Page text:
- Many studies have found that people are spending a lot of their retirement income on medical bills.
- A large percent of those approaching retirement do not understand how Medicare premiums are charged and what Medicare covers.
- Setting aside money for long-term care is a very good idea if you don’t have long-term care insurance.
- You can use WealthTrace to estimate your Medicare premiums and health care costs in retirement and create your own retirement plan.
Are you diligently setting aside funds for your post-work life, ensuring that basic necessities like food, housing, transport, and medical costs are covered? Are you religiously saving at least 15% of your paycheck and planning on a withdrawal rate of no more than 4% from your savings? Even if you're ticking all these boxes, there might still be a chance that you're falling short in your savings, especially when it comes to medical expenses in retirement.
Medical Expenses in Retirement (Expected vs. Actual)
A recent study by the Center for Retirement Research at Boston College revealed that a considerable chunk of retirees' savings and Social Security benefits are being used for healthcare costs. So, how much of your retirement income is likely to be siphoned off for medical expenses? Let's delve into this a bit deeper.
Medical expenses are a significant retirement expense, especially for those who live past their life expectancy. Data from the 2018 Health and Retirement Study was used to evaluate what proportion of retirees' Social Security benefits and total retirement income was being spent on medical expenses, including Medicare premiums, prescription medicines, surgeries, and doctor visits. It turns out that it was more than most would have imagined.
The findings indicated that in 2018, about 12% of the median retiree’s total retirement income was directed towards healthcare costs. For these retirees, a quarter of their Social Security benefits were consumed by medical expenses. In fact, the median retiree shelled out about $5,200 per year on healthcare expenses, primarily on Medicare premiums.
As many people know, Medicare premiums are based on income. As of 2023, the lowest possible monthly premium for Medicare Part B, which provides medical insurance, stood at $165. The highest possible monthly premium is $561, which is due to the Income Related Monthly Adjusted Amount (IRMAA). Given the rising Part B premiums and out-of-pocket health expenditures, it's no surprise that many retirees are finding it challenging to make ends meet.
Furthermore, it appears that those preparing for retirement often underestimate the amount they'll end up spending on medical expenses later in life. According to the 2022 Fidelity Retiree Health Care Cost Estimate, an average retired couple aged 65 can expect to spend approximately $315,000 on healthcare expenses during their retirement.
Preparing For Medical Costs in Retirement
So, how can you effectively prepare for these impending medical costs? There are several strategies involving tax-advantaged accounts and insurance products that can help you get ready for healthcare spending in retirement.
First, it is important to have a retirement plan in place so you can project your savings, investment values, and costs through time. The WealthTrace Financial & Retirement Planner (sign up for a free trial here) will estimate your Medicare premiums through time based on your projected income every year.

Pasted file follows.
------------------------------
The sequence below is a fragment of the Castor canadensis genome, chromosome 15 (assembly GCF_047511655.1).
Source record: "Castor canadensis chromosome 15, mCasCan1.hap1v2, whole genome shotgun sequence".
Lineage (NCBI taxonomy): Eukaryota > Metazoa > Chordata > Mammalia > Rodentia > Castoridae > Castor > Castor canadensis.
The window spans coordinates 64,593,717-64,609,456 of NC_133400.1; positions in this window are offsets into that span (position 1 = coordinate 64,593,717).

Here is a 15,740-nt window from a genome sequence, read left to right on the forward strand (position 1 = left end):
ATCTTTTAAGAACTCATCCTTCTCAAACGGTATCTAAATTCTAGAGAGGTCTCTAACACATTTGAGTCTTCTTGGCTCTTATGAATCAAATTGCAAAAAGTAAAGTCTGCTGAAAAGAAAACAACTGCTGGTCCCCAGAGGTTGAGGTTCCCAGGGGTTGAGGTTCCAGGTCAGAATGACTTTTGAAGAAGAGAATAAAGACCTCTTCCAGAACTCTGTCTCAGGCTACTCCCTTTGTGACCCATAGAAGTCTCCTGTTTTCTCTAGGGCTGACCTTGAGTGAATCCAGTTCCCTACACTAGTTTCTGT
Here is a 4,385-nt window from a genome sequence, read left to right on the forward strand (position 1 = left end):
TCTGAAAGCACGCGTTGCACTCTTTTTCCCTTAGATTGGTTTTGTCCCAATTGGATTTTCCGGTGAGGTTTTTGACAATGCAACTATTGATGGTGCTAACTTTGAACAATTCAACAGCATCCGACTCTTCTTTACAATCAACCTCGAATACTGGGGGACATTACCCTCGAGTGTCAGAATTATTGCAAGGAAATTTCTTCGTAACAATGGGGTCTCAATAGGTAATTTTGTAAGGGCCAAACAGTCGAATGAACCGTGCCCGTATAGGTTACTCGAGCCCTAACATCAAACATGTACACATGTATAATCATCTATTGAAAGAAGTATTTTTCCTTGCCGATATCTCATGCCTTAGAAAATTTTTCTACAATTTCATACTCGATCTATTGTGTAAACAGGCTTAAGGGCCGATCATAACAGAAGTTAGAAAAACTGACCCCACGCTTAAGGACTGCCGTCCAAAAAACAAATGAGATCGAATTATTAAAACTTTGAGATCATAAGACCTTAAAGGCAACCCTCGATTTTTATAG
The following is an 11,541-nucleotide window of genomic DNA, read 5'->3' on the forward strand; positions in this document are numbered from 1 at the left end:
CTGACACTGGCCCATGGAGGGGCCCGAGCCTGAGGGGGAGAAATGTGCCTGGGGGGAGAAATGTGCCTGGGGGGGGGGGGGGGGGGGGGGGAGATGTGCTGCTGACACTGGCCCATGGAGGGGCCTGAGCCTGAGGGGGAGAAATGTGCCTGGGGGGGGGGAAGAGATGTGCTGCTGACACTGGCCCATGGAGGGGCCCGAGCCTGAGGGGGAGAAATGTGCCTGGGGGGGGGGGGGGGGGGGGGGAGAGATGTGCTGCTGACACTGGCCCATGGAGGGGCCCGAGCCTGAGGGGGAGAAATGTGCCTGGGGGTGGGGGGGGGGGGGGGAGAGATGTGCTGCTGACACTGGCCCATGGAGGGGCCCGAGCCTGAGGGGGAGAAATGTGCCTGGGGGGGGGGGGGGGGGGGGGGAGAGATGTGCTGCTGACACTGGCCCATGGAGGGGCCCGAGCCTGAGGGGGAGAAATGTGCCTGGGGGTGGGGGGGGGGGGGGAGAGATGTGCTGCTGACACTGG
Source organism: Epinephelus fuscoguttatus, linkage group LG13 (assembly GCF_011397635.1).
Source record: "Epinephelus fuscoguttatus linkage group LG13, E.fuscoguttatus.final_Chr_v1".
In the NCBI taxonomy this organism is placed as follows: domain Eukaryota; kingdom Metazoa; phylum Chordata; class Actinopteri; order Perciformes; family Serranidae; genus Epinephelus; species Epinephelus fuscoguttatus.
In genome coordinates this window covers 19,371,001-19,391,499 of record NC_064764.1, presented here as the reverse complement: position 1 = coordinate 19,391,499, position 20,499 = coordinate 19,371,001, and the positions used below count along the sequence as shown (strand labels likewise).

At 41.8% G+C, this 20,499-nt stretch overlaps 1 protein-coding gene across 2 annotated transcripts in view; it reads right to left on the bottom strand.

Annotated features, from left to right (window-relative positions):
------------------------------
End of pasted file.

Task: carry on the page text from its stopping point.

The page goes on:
WealthTrace also takes into account IRMAA rules when running Roth Conversion scenarios so you know how much your Medicare premiums will increase if you convert money to a Roth IRA.
Maximizing tax-advantaged investment accounts like your employer-sponsored 401(k) or a traditional or Roth IRA should be a priority. With a 401(k) and traditional IRA, the money is taxed only upon withdrawal during retirement. A Roth IRA, on the other hand, taxes money upfront, allowing your investments to grow tax-free over time.
If your employer provides a 401(k) match, make the most of it - it's essentially free money. If you qualify for a traditional or Roth IRA, consider opening one.
To cover the gap left by Medicare coverage, you might want to consider supplemental Medicare insurance, also known as Medigap. Provided by private insurance companies, Medigap helps cover Medicare co-pays, deductibles, and coinsurance. You must be at least 65 years old and enrolled in Medicare Part A (hospital services) and Part B (medical insurance) to qualify for Medigap.
Long-term care insurance is another product to consider, although they have gotten much more expensive over the past decade. This type of insurance covers nursing home stays, assisted living, and adult daycare expenses, which are typically not covered by Medicare and Medigap. Given the high cost of assisted living and nursing homes, it’s worth considering a long-term care insurance policy if you are below the age of 55, otherwise the premiums are usually too expensive for most people.
If long-term care insurance premiums are too expensive, it is important that you set aside money in a separate account for potential long-term care expenses in the future.
Model potential long-term care expenses in the WealthTrace Planner.
When planning for retirement, be prepared for a significant portion of your retirement income to go towards medical bills. To get ready for this, consider leveraging tax-advantaged investment accounts like 401(k)s, traditional and Roth IRAs, and Health Savings Accounts. Additionally, Medigap or long-term care insurance can be a lifesaver if you anticipate substantial healthcare expenses during retirement.
Do you know if you will be able to afford medical costs in retirement or what your medical costs are projected to be? To find out, sign up for a free trial of WealthTrace and get started on your retirement planning.